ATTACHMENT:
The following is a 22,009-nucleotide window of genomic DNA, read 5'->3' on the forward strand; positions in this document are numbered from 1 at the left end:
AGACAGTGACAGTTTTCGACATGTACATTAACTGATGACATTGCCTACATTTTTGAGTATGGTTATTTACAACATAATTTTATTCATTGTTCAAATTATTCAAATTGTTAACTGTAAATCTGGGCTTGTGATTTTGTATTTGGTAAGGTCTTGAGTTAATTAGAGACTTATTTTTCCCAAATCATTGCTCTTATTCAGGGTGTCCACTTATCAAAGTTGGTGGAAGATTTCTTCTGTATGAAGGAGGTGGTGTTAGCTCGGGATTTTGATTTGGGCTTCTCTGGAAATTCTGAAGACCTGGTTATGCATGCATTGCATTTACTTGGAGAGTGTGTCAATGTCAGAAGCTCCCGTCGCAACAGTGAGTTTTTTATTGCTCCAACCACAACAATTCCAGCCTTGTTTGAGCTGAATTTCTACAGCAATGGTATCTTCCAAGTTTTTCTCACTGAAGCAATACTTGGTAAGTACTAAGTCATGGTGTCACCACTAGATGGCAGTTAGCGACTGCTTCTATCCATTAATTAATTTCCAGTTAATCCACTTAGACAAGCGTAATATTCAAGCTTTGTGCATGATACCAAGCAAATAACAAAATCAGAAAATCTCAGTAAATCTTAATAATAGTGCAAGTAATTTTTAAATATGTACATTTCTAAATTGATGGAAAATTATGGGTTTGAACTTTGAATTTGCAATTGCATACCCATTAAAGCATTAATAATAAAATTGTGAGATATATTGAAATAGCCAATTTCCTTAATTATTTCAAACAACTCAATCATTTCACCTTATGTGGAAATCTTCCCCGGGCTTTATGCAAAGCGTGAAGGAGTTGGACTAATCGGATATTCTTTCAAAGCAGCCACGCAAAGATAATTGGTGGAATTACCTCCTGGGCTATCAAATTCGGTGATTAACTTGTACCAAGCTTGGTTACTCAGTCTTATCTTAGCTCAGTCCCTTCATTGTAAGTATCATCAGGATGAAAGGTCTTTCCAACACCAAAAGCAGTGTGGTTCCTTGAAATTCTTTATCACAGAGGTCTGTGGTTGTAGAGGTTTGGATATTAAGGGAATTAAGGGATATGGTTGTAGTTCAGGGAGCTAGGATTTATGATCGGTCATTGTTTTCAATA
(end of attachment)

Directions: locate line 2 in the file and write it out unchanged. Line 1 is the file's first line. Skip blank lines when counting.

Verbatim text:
AGACAGTGACAGTTTTCGACATGTACATTAACTGATGACATTGCCTACATTTTTGAGTATGGTTATTTACAACATAATTTTATTCATTGTTCAAATTATTCAAATTGTTAACTGTAAATCTGGGCTTGTGATTTTGTATTTGGTAAGGTCTTGAGTTAATTAGAGACTTATTTTTCCCAAATCATTGCTCTTATTCAGGGTGTCCACTTATCAAAGTTGGTGGAAGATTTCTTCTGTATGAAGGAGGTGGTGTTAGCTCGGGATTTTGATTTGGGCTTCTCTGGAAATTCTGAAGACCTGGTTATGCATGCATTGCATTTACTTGGAGAGTGTGTCAATGTCAGAAGCTCCCGTCGCAACAGTGAGTTTTTTATTGCTCCAACCACAACAATTCCAGCCTTGTTTGAGCTGAATTTCTACAGCAATGGTATCTTCCAAGTTTTTCTCACTGAAGCAATACTTGGTAAGTACTAAGTCATGGTGTCACCACTAGATGGCAGTTAGCGACTGCTTCTATCCATTAATTAATTTCCAGTTAATCCACTTAGACAAGCGTAATATTCAAGCTTTGTGCATGATACCAAGCAAATAACAAAATCAGAAAATCTCAGTAAATCTTAATAATAGTGCAAGTAATTTTTAAATATGTACATTTCTAAATTGATGGAAAATTATGGGTTTGAACTTTGAATTTGCAATTGCATACCCATTAAAGCATTAATAATAAAATTGTGAGATATATTGAAATAGCCAATTTCCTTAATTATTTCAAACAACTCAATCATTTCACCTTATGTGGAAATCTTCCCCGGGCTTTATGCAAAGCGTGAAGGAGTTGGACTAATCGGATATTCTTTCAAAGCAGCCACGCAAAGATAATTGGTGGAATTACCTCCTGGGCTATCAAATTCGGTGATTAACTTGTACCAAGCTTGGTTACTCAGTCTTATCTTAGCTCAGTCCCTTCATTGTAAGTATCATCAGGATGAAAGGTCTTTCCAACACCAAAAGCAGTGTGGTTCCTTGAAATTCTTTATCACAGAGGTCTGTGGTTGTAGAGGTTTGGATATTAAGGGAATTAAGGGATATGGTTGTAGTTCAGGGAGCTAGGATTTATGATCGGTCATTGTTTTCAATA